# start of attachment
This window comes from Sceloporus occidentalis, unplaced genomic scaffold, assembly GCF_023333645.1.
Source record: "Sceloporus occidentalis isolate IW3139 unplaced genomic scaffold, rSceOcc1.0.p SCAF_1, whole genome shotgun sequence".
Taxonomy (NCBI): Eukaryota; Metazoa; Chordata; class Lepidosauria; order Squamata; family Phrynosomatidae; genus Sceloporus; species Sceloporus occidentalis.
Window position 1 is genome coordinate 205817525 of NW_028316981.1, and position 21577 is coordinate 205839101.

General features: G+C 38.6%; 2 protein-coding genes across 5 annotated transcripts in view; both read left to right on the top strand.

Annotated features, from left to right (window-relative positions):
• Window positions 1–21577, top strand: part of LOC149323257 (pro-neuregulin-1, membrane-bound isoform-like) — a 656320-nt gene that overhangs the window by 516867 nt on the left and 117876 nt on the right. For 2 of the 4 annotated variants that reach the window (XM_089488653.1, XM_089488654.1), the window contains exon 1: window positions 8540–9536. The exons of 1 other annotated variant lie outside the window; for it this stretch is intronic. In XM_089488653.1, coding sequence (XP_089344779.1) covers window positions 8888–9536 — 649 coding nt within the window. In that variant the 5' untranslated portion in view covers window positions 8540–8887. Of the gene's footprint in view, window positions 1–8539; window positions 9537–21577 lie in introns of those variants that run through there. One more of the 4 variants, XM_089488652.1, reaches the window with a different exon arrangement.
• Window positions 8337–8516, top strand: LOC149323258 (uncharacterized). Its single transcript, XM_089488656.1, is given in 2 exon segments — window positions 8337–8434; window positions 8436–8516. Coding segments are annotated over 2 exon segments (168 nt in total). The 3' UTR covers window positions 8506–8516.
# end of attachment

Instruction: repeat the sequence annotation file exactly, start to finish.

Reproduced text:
This window comes from Sceloporus occidentalis, unplaced genomic scaffold, assembly GCF_023333645.1.
Source record: "Sceloporus occidentalis isolate IW3139 unplaced genomic scaffold, rSceOcc1.0.p SCAF_1, whole genome shotgun sequence".
Taxonomy (NCBI): Eukaryota; Metazoa; Chordata; class Lepidosauria; order Squamata; family Phrynosomatidae; genus Sceloporus; species Sceloporus occidentalis.
Window position 1 is genome coordinate 205817525 of NW_028316981.1, and position 21577 is coordinate 205839101.

General features: G+C 38.6%; 2 protein-coding genes across 5 annotated transcripts in view; both read left to right on the top strand.

Annotated features, from left to right (window-relative positions):
• Window positions 1–21577, top strand: part of LOC149323257 (pro-neuregulin-1, membrane-bound isoform-like) — a 656320-nt gene that overhangs the window by 516867 nt on the left and 117876 nt on the right. For 2 of the 4 annotated variants that reach the window (XM_089488653.1, XM_089488654.1), the window contains exon 1: window positions 8540–9536. The exons of 1 other annotated variant lie outside the window; for it this stretch is intronic. In XM_089488653.1, coding sequence (XP_089344779.1) covers window positions 8888–9536 — 649 coding nt within the window. In that variant the 5' untranslated portion in view covers window positions 8540–8887. Of the gene's footprint in view, window positions 1–8539; window positions 9537–21577 lie in introns of those variants that run through there. One more of the 4 variants, XM_089488652.1, reaches the window with a different exon arrangement.
• Window positions 8337–8516, top strand: LOC149323258 (uncharacterized). Its single transcript, XM_089488656.1, is given in 2 exon segments — window positions 8337–8434; window positions 8436–8516. Coding segments are annotated over 2 exon segments (168 nt in total). The 3' UTR covers window positions 8506–8516.